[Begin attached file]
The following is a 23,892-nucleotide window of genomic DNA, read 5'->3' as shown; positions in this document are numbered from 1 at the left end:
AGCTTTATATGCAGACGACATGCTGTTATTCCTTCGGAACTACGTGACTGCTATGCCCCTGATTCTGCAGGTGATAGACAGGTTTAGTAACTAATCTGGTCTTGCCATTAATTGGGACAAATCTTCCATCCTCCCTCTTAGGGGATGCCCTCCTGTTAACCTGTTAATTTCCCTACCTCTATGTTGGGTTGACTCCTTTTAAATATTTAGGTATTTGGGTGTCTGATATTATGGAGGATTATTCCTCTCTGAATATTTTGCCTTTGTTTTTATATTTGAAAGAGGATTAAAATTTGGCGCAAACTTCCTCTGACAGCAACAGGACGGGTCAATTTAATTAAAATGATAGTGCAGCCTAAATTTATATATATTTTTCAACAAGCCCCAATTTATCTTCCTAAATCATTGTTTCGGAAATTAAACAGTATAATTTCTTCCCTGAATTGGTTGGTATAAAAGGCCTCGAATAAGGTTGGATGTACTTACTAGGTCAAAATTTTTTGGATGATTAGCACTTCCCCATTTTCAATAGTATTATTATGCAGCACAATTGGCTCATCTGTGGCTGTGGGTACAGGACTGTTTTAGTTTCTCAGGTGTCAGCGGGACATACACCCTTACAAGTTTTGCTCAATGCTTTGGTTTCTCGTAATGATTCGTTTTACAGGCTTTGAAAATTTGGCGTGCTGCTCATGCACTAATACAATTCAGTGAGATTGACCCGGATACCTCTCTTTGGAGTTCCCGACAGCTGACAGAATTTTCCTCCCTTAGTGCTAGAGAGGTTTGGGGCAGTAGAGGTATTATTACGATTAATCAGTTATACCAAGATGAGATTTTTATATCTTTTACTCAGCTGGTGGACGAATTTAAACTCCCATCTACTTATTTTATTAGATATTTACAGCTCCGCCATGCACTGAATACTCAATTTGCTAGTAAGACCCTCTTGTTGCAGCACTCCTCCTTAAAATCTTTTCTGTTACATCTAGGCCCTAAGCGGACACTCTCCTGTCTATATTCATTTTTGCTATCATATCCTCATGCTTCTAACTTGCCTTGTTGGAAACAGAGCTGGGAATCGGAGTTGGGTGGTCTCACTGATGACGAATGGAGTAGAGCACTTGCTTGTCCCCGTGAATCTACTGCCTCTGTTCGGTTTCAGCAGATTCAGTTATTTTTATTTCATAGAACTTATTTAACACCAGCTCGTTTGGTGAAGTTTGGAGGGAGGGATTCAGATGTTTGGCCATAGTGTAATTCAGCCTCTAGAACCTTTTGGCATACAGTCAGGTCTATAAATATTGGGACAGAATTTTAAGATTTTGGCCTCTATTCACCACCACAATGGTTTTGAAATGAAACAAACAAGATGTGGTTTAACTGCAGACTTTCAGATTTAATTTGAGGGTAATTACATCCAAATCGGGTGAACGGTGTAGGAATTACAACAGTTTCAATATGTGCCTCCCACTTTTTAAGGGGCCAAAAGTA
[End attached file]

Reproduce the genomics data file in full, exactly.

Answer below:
The following is a 23,892-nucleotide window of genomic DNA, read 5'->3' as shown; positions in this document are numbered from 1 at the left end:
AGCTTTATATGCAGACGACATGCTGTTATTCCTTCGGAACTACGTGACTGCTATGCCCCTGATTCTGCAGGTGATAGACAGGTTTAGTAACTAATCTGGTCTTGCCATTAATTGGGACAAATCTTCCATCCTCCCTCTTAGGGGATGCCCTCCTGTTAACCTGTTAATTTCCCTACCTCTATGTTGGGTTGACTCCTTTTAAATATTTAGGTATTTGGGTGTCTGATATTATGGAGGATTATTCCTCTCTGAATATTTTGCCTTTGTTTTTATATTTGAAAGAGGATTAAAATTTGGCGCAAACTTCCTCTGACAGCAACAGGACGGGTCAATTTAATTAAAATGATAGTGCAGCCTAAATTTATATATATTTTTCAACAAGCCCCAATTTATCTTCCTAAATCATTGTTTCGGAAATTAAACAGTATAATTTCTTCCCTGAATTGGTTGGTATAAAAGGCCTCGAATAAGGTTGGATGTACTTACTAGGTCAAAATTTTTTGGATGATTAGCACTTCCCCATTTTCAATAGTATTATTATGCAGCACAATTGGCTCATCTGTGGCTGTGGGTACAGGACTGTTTTAGTTTCTCAGGTGTCAGCGGGACATACACCCTTACAAGTTTTGCTCAATGCTTTGGTTTCTCGTAATGATTCGTTTTACAGGCTTTGAAAATTTGGCGTGCTGCTCATGCACTAATACAATTCAGTGAGATTGACCCGGATACCTCTCTTTGGAGTTCCCGACAGCTGACAGAATTTTCCTCCCTTAGTGCTAGAGAGGTTTGGGGCAGTAGAGGTATTATTACGATTAATCAGTTATACCAAGATGAGATTTTTATATCTTTTACTCAGCTGGTGGACGAATTTAAACTCCCATCTACTTATTTTATTAGATATTTACAGCTCCGCCATGCACTGAATACTCAATTTGCTAGTAAGACCCTCTTGTTGCAGCACTCCTCCTTAAAATCTTTTCTGTTACATCTAGGCCCTAAGCGGACACTCTCCTGTCTATATTCATTTTTGCTATCATATCCTCATGCTTCTAACTTGCCTTGTTGGAAACAGAGCTGGGAATCGGAGTTGGGTGGTCTCACTGATGACGAATGGAGTAGAGCACTTGCTTGTCCCCGTGAATCTACTGCCTCTGTTCGGTTTCAGCAGATTCAGTTATTTTTATTTCATAGAACTTATTTAACACCAGCTCGTTTGGTGAAGTTTGGAGGGAGGGATTCAGATGTTTGGCCATAGTGTAATTCAGCCTCTAGAACCTTTTGGCATACAGTCAGGTCTATAAATATTGGGACAGAATTTTAAGATTTTGGCCTCTATTCACCACCACAATGGTTTTGAAATGAAACAAACAAGATGTGGTTTAACTGCAGACTTTCAGATTTAATTTGAGGGTAATTACATCCAAATCGGGTGAACGGTGTAGGAATTACAACAGTTTCAATATGTGCCTCCCACTTTTTAAGGGGCCAAAAGTA